Evaluation of methods for estimating motor efficiency without removing motor from service

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This paper provides a brief survey of methods for evaluating the efficiency of an operating motor. In general, these methods estimate the motor`s efficiency by measuring some combination of the current, voltage, power in and speed. The motor`s efficiency is calculated using an equivalent circuit model or other mathematical representation of the motor. There is a need for an efficiency estimating tool that can be used easily and with a reasonable level of confidence so that motors can be evaluated for replacement with energy efficient motors in a simple cost benefit analysis. The report provides an overview of various methods ... continued below

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12 p.

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Kueck, J.D.; Otaduy, P. & Hsu, J. December 31, 1995.

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Description

This paper provides a brief survey of methods for evaluating the efficiency of an operating motor. In general, these methods estimate the motor`s efficiency by measuring some combination of the current, voltage, power in and speed. The motor`s efficiency is calculated using an equivalent circuit model or other mathematical representation of the motor. There is a need for an efficiency estimating tool that can be used easily and with a reasonable level of confidence so that motors can be evaluated for replacement with energy efficient motors in a simple cost benefit analysis. The report provides an overview of various methods for estimating the operating efficiency of a motor without actually removing it from service and testing it on a dynamometer. Dynamometer testing, while accurate, is expensive and highly intrusive to the operating process. The efficiency estimation tool needed for the cost benefit analysis must be easy to use, without disrupting the operating process, and must provide a reasonable accuracy. The study reports on several efficiency estimation methods and compares them with actual dynamometer measurements of efficiency. It is found that reasonable estimates can be made without a high level of cost and disruption of the process. For example, if the motor can be disconnected from its load and operated at no load condition, and if a measurement of stator resistance may be taken, several of its losses can be reasonably approximated as in Method E of IEEE Standard 112 using a segregated loss method. This method can then be used when the motor is operated at its normal load condition to evaluate the losses in the motor and estimate motor operating efficiency. The method has been found to provide a reasonable estimate (perhaps 3% accuracy) when compared with the dynamometer method in the laboratory. However, disconnecting the motor from the load does require a short interruption in the process.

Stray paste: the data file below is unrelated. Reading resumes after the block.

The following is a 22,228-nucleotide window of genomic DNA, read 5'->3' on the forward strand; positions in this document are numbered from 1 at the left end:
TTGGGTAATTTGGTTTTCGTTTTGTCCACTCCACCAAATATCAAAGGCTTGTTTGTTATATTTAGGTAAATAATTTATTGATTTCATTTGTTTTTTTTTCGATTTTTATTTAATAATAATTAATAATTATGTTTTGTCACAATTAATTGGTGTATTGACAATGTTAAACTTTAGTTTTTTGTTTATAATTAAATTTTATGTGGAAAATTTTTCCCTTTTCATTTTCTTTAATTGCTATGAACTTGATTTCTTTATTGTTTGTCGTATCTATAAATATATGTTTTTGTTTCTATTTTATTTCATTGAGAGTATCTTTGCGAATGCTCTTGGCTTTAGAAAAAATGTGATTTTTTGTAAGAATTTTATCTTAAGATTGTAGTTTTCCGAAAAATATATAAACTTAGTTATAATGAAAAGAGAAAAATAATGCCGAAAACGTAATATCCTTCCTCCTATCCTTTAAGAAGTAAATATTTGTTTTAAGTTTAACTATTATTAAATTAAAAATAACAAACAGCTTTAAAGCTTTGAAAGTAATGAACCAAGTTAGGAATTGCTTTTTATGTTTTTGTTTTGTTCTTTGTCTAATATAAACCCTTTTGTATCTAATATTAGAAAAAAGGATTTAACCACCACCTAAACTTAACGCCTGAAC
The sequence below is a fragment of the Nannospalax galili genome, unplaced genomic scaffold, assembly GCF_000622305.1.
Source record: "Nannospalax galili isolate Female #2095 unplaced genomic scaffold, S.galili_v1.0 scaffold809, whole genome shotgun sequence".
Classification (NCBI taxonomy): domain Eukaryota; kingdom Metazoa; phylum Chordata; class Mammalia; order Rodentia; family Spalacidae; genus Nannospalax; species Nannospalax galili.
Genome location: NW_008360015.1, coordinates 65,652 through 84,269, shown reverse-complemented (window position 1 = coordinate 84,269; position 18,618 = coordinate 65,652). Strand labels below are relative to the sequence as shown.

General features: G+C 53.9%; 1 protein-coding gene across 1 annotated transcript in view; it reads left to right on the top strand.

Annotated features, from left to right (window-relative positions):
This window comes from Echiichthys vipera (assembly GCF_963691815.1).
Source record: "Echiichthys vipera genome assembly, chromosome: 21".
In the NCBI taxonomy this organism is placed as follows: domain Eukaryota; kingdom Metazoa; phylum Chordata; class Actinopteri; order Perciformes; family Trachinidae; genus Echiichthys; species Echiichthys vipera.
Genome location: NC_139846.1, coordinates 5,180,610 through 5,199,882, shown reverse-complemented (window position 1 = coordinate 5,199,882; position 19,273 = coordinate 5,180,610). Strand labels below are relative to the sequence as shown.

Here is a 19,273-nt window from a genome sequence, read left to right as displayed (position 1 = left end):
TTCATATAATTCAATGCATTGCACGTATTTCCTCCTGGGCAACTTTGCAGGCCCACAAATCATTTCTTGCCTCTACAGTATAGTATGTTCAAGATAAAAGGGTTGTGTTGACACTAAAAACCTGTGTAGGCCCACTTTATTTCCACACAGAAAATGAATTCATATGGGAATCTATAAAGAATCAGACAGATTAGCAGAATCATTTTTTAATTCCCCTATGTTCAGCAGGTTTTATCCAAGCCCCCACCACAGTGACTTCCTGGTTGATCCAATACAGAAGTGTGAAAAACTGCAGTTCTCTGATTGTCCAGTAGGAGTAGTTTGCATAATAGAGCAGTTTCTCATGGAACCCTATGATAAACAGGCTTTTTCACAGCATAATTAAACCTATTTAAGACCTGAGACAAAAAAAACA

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12 p.

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OSTI as DE96005459

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  • ACEEE Summer study conference on energy efficiency in industry: partnership, productivity and the environment, Grand Island, NY (United States), 1-4 Aug 1995

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  • Other: DE96005459
  • Report No.: CONF-950882--3
  • Grant Number: AC05-84OR21400
  • Office of Scientific & Technical Information Report Number: 207587
  • Archival Resource Key: ark:/67531/metadc673298

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Reports, articles and other documents harvested from the Office of Scientific and Technical Information.

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  • December 31, 1995

Added to The UNT Digital Library

  • June 29, 2015, 9:42 p.m.

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  • Jan. 21, 2016, 8:21 p.m.

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Kueck, J.D.; Otaduy, P. & Hsu, J. Evaluation of methods for estimating motor efficiency without removing motor from service, article, December 31, 1995; Tennessee. (digital.library.unt.edu/ark:/67531/metadc673298/: accessed October 20, 2017), University of North Texas Libraries, Digital Library, digital.library.unt.edu; crediting UNT Libraries Government Documents Department.